This week, members of the Baptist World Alliance (BWA) vote on three proposed resolutions: world hunger, religious nationalism and peace in the Middle East. New Zealand Baptists are part of the BWA, which gathers annually to pray, learn, and plan together.

The General Council vote is a part of this year’s BWA Congress held in Lagos, Nigeria.

Below are the details articulated and affirmed through our global connection within the ‘tribe’ of Baptist Christians – provided by the BWA Director of Global Partnerships & Unity.

BWA General Council Resolution 2024.1

World Hunger

The Baptist World Alliance General Council, meeting in Lagos, Nigeria, July 7-12, 2024:

AFFIRMS as Christians, we are called to demonstrate our love for God by loving our neighbours, an ethic echoed throughout the scriptures (Leviticus 19:18, 34; Matthew 22:36-40, Mark 12:31, Luke 10:25-37; Romans 15:2; James 2:8). We also believe God cares for those who are vulnerable (Deuteronomy 10:18; Psalm 68:5; Psalm 146:9) and urges us to do the same (Exodus 22:22; 23:6; Leviticus 19:15; Deuteronomy 15:7, 11; Jeremiah 22:3; Matthew 25:35).

ACKNOWLEDGES current estimates that around 700 million people in the world[1]—including more than 23 million Baptists—are affected by hunger, increasing in recent years due to global systemic issues like poverty, economic injustice, climate change, war, and racial and gender inequality.

RECALLS that BWA General Council Resolution 1979.1 identified the scourge of world hunger as many of the world’s peoples are threatened by starvation due to famine, war, and natural disaster. We also recall that since 1905 the BWA has spoken up for human rights and freedom and against manifestations of racially or religiously inspired injustice by adopting over 60 resolutions or statements.

UNDERSTANDS our human family experiences hunger, poverty, and interrelated issues in a variety of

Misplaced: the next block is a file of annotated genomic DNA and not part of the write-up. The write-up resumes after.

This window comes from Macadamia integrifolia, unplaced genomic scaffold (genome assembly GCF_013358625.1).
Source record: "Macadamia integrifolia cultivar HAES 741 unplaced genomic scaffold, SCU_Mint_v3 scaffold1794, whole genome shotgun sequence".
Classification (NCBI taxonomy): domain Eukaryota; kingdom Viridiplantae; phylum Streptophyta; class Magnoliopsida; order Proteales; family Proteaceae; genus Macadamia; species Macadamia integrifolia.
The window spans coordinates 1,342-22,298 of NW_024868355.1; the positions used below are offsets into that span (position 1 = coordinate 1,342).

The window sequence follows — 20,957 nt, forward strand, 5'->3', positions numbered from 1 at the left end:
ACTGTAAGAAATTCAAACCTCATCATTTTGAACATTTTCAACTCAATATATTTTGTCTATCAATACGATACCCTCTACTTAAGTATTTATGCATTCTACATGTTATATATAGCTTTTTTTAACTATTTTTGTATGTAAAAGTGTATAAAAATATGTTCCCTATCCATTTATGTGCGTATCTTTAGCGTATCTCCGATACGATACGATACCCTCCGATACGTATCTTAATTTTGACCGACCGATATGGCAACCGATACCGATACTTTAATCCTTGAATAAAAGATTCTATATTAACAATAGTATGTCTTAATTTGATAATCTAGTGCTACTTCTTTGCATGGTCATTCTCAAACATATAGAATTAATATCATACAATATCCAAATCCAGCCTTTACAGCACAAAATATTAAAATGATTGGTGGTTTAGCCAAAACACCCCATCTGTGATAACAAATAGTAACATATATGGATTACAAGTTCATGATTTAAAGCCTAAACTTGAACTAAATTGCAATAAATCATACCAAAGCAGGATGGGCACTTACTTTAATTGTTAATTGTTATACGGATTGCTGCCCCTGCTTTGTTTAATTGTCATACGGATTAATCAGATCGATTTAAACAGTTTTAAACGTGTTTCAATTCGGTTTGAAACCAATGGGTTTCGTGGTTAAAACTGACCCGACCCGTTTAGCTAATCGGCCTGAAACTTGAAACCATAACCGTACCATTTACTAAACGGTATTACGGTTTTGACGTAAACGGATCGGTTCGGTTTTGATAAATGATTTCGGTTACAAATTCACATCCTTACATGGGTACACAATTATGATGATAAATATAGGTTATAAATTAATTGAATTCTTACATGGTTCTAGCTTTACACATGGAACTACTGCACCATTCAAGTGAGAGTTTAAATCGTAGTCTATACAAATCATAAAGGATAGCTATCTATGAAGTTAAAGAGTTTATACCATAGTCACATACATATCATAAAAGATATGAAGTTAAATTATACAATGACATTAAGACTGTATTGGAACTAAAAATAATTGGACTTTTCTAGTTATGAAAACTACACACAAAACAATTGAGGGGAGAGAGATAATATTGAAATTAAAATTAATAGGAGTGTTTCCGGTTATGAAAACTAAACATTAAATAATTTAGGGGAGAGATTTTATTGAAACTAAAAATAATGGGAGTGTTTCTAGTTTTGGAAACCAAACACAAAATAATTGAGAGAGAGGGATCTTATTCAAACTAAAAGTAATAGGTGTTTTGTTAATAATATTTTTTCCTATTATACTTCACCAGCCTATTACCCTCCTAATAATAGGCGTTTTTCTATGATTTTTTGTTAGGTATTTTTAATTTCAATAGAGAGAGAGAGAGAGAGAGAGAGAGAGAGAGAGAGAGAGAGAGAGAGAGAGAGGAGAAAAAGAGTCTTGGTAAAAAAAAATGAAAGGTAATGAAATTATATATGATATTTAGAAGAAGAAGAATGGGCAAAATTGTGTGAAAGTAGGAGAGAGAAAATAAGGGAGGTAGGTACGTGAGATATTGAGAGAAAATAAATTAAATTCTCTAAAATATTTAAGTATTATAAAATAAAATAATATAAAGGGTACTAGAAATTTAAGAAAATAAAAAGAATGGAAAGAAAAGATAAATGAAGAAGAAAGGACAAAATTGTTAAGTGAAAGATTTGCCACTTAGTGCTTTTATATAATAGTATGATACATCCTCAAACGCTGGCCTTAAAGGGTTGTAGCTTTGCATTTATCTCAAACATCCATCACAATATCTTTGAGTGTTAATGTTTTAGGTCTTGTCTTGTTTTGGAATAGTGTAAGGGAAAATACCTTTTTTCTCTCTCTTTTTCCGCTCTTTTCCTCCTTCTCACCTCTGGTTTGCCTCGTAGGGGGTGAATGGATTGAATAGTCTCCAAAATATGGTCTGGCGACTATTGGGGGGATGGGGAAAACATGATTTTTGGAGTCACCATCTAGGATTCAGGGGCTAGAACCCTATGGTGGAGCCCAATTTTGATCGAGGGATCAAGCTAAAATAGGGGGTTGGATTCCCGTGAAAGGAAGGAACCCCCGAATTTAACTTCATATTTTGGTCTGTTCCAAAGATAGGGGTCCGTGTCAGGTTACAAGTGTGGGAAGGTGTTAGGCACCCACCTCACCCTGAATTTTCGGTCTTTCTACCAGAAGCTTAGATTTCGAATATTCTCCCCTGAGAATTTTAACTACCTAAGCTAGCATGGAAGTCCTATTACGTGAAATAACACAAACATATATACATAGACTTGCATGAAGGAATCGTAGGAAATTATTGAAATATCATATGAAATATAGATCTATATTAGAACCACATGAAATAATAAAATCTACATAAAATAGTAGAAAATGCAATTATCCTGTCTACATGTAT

ways, requiring contextual awareness to love and serve one another.

RECOGNISES addressing structural and systemic changes are necessary to eliminate hunger and poverty

disparities. This includes developing, prioritising, and proactively implementing solidarity and capacity building programs with local governments, policy makers, entrepreneurs, and farmers to create opportunities for sustainable livelihoods.

STANDS with Indigenous peoples and other marginalized communities in safeguarding their lands, forests, and resources from illegal or corrupt acquisition by governments and multinational corporations (BWA General Council Resolution 2023.1).

ADVOCATES for and with peoples who have been historically colonized as they pursue the development of a social, economic, cultural, and political future that erases poverty and hunger.

URGES churches, unions, and other institutions to identify ways to lament, repent, reconcile, and

transform individuals and structures, speak out against all forms of prejudice, and engage in theological reflection, dialogue, and advocacy concerning ending hunger and poverty throughout the globe.

RECOMMENDS Baptists study the annual BWA Baptist Vulnerability Index to support our global family living in the most vulnerable and challenging countries in the world as defined by hunger, livelihood, violent conflict, and religious freedom challenges.

SUPPORTS Baptist World Aid and Baptist World Alliance Forum for Aid and Development as they

collaborate and facilitate with Baptists around the globe in addressing issues of world hunger and poverty.

[1] “State of Food Security and Nutrition in the World,” 2023,

BWA General Council Resolution 2024.2 

Religious Nationalism 

The Baptist World Alliance General Council, meeting in Lagos, Nigeria, July 7-12, 2024: 

LAMENTS the rise of religious nationalism around the world in all forms of government from totalitarian systems to democracies. Religious nationalism is the co-opting of the language, symbols, imagery, sacred texts, or holy figures of the dominant religion to justify wielding legal, political or social power or privilege, and may depict a nation or political party as divinely approved and guided. 

UNDERSTANDS that religious nationalism threatens religious freedom and may corrupt or exploit any religion in the pursuit of obtaining or maintaining political power. Such fusing of religion with community or national identity may create flawed expressions of devout faith and patriotism. 

DECRIES the harm caused by all forms of religious nationalism that may include discrimination against and silencing of religious minorities and other marginalized communities, resulting in vandalism, harassment, violence, arrest, forced displacement, and death.

 RECOGNISES that Baptists and other Christians are not immune to this dangerous trend. In Christian nationalism the gospel of Jesus Christ is reduced to a gospel of earthly political power. 

ACKNOWLEDGES that Christian nationalism is a form of idolatry as it makes one’s nation-state equal to if not superior to the Triune God. Christians who perpetuate and fuel Christian nationalism should repent of, not celebrate, their participation.